The Japanese Journal of Genetics
Online ISSN : 1880-5787
Print ISSN : 0021-504X
ISSN-L : 0021-504X
The neutral theory of molecular evolution: A review of recent evidence
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1991 Volume 66 Issue 4 Pages 367-386


In sharp contrast to the Darwinian theory of evolution by natural selection, the neutral theory claims that the overwhelming majority of evolutionary changes at the molecular level are caused by random fixation (due to random sampling drift in finite populations) of selectively neutral (i.e., selectively equivalent) mutants under continued inputs of mutations. The theory also asserts that most of the genetic variability within species at the molecular level (such as protein and DNA polymorphism) are selectively neutral or very nearly neutral and that they are maintained in the species by the balance between mutational input and random extinction. The neutral theory is based on simple assumptions, enabling us to develop mathematical theories based on population genetics to treat molecular evolution and variation in quantitative terms. The theory can be tested against actual observations. Neo-Darwinians continue to criticize the neutral theory, but evidence for it has accumulated over the last two decades. The recent outpouring of DNA sequence data has greatly strengthened the theory. In this paper, I review some recent observations that strongly support the neutral theory. They include such topics as pseudoglobin genes of the mouse, αA-crystallin genes of the blind mole rat, genes of influenza A virus and nuclear vs. mitochondrial genes of fruit flies. I also discuss such topics as the evolution of deviant coding systems in Mycoplasma, the origin of life and the unified understanding of molecular and phenotypic evolution. I conclude that since the origin of life on Earth, neutral evolutionary changes have predominated over Darwinian evolutionary changes, at least in number.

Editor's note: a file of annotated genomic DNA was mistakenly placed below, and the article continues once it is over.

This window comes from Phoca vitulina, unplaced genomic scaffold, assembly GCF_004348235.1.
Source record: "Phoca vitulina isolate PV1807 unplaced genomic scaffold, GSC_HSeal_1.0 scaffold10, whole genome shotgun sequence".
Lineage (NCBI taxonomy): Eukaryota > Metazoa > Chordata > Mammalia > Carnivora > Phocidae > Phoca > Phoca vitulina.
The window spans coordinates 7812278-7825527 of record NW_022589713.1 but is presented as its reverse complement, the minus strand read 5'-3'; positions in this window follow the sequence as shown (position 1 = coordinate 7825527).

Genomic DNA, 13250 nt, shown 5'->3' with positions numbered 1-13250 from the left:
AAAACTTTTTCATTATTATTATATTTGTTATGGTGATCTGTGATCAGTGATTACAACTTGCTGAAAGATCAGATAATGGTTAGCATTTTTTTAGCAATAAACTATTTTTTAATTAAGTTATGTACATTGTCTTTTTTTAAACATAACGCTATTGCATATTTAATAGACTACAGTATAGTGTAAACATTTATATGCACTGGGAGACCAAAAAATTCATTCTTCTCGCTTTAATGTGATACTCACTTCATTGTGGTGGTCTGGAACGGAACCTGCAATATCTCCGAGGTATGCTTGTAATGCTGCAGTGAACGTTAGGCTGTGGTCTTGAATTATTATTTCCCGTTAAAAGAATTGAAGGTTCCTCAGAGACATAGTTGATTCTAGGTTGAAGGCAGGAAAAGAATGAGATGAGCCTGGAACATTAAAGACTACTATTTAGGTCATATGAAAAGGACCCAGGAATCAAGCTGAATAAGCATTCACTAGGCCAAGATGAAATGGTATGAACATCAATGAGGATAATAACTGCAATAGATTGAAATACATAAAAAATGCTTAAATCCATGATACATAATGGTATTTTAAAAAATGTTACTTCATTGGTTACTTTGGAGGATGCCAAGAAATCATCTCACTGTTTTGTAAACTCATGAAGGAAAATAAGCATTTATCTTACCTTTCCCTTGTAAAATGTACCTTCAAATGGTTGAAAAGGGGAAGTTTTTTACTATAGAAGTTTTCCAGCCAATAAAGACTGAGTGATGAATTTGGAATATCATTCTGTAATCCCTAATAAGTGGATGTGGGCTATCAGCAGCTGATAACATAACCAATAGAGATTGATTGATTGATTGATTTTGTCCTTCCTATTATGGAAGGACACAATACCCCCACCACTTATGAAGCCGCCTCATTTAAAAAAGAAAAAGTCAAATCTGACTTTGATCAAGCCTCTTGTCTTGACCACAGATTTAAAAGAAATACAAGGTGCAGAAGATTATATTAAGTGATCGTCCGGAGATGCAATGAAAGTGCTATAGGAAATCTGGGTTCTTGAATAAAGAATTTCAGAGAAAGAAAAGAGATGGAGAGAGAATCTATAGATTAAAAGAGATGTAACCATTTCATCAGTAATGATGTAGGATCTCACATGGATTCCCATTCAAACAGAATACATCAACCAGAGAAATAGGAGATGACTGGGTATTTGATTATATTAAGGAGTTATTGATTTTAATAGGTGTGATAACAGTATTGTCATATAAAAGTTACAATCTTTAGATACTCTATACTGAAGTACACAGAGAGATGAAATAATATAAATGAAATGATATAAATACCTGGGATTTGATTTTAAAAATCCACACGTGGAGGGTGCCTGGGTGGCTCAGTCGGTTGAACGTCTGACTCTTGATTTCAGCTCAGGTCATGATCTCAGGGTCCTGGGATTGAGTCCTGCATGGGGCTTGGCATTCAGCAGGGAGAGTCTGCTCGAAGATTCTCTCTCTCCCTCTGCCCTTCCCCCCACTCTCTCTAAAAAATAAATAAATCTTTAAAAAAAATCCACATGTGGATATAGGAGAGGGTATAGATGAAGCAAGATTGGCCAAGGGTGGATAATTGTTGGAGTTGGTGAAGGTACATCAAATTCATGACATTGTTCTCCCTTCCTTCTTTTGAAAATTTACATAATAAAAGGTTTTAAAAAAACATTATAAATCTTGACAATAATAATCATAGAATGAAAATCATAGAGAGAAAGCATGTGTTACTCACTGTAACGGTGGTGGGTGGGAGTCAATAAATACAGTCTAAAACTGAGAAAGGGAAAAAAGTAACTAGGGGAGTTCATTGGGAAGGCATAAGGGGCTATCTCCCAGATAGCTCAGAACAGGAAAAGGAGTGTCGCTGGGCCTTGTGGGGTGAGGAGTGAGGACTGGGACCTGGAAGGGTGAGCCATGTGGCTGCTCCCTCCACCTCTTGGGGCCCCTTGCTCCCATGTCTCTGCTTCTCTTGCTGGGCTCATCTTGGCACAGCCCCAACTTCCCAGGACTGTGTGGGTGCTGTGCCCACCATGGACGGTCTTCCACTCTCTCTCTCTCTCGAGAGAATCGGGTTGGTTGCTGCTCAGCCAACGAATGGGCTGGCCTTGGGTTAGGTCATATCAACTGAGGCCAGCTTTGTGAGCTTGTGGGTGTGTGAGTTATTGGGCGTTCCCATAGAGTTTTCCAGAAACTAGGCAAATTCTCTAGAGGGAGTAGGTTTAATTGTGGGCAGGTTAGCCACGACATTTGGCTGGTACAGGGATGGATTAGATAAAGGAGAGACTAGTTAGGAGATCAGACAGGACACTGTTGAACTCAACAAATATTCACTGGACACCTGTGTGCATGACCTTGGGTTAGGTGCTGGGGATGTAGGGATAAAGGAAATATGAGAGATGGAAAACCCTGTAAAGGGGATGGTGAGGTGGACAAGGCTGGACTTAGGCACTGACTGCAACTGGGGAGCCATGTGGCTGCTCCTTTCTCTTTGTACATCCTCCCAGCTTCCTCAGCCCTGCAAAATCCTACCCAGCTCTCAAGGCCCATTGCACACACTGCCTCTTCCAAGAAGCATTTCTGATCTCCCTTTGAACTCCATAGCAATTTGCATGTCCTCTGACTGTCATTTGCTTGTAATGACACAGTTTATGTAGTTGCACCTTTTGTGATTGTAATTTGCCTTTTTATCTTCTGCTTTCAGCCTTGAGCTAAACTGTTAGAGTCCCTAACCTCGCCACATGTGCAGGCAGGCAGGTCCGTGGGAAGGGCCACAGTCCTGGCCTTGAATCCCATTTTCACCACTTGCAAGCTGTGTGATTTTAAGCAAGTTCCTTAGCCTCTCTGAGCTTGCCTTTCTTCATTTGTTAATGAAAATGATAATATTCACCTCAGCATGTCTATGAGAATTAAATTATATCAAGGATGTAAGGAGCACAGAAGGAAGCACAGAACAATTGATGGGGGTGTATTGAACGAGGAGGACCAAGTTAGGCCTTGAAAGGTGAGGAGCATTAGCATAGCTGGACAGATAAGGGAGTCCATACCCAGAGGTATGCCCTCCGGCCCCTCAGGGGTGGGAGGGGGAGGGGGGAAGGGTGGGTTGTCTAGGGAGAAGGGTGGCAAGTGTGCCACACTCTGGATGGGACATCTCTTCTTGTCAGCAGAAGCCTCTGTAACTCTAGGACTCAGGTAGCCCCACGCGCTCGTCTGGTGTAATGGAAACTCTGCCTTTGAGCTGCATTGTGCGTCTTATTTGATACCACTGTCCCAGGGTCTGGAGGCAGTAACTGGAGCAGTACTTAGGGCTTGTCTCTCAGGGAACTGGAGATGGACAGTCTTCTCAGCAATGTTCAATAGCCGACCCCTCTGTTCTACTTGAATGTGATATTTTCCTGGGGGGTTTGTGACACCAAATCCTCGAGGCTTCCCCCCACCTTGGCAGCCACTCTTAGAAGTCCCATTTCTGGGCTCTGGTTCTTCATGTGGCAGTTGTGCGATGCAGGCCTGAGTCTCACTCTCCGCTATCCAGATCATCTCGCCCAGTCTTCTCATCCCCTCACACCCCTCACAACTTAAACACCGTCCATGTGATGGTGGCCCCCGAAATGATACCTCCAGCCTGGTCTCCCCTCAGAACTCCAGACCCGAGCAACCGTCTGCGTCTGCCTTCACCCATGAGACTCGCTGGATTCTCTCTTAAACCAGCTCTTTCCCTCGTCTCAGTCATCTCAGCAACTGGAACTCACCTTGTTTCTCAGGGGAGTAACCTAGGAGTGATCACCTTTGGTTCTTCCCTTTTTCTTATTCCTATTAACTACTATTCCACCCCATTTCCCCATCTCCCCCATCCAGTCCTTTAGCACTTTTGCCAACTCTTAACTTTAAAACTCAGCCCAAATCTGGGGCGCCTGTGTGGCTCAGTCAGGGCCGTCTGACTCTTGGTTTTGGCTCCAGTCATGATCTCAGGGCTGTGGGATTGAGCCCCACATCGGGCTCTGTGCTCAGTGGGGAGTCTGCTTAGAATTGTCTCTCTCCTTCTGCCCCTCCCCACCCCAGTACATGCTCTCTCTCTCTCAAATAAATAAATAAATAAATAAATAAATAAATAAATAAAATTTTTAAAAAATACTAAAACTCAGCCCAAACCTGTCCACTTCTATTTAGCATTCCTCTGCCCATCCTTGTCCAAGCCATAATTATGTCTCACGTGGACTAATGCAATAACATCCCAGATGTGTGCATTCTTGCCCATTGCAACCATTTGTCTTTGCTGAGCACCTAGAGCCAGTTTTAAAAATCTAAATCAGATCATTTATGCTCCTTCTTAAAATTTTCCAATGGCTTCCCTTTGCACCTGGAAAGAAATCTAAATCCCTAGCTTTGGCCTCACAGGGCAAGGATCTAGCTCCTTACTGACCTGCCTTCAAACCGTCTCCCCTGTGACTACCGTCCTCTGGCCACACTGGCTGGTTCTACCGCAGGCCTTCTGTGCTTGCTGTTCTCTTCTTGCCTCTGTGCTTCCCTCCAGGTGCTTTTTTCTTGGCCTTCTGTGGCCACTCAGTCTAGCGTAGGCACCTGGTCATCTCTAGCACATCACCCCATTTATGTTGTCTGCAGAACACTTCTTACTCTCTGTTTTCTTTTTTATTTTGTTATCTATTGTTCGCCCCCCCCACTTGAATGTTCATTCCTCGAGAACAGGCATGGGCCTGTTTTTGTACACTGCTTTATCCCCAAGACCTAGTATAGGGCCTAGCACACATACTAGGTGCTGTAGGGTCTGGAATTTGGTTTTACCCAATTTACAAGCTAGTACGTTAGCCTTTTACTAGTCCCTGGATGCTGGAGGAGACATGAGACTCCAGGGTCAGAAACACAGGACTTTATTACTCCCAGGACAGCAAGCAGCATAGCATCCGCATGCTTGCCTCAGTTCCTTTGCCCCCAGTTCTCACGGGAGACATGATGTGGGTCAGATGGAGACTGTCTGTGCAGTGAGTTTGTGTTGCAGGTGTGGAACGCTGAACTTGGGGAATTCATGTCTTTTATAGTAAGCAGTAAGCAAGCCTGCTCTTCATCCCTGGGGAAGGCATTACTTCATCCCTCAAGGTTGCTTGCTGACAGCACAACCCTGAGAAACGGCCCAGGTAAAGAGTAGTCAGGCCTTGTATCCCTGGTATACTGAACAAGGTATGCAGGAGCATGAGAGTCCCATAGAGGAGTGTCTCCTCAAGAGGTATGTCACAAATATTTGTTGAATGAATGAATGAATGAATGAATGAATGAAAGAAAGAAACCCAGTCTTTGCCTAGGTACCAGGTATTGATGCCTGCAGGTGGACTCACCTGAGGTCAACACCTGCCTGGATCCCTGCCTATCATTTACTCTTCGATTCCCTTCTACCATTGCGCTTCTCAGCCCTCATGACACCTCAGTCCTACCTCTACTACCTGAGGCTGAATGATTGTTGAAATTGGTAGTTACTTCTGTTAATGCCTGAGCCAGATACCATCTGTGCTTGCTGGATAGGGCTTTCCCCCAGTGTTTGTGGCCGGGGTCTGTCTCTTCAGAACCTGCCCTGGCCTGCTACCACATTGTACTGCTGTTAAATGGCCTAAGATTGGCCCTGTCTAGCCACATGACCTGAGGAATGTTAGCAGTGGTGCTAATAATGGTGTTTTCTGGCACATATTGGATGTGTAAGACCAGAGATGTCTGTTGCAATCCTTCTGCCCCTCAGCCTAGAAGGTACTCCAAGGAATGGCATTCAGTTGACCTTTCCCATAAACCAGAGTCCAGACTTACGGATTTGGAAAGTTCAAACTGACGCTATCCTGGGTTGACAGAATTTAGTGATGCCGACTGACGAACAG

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© 1991 by The Genetics Society of Japan
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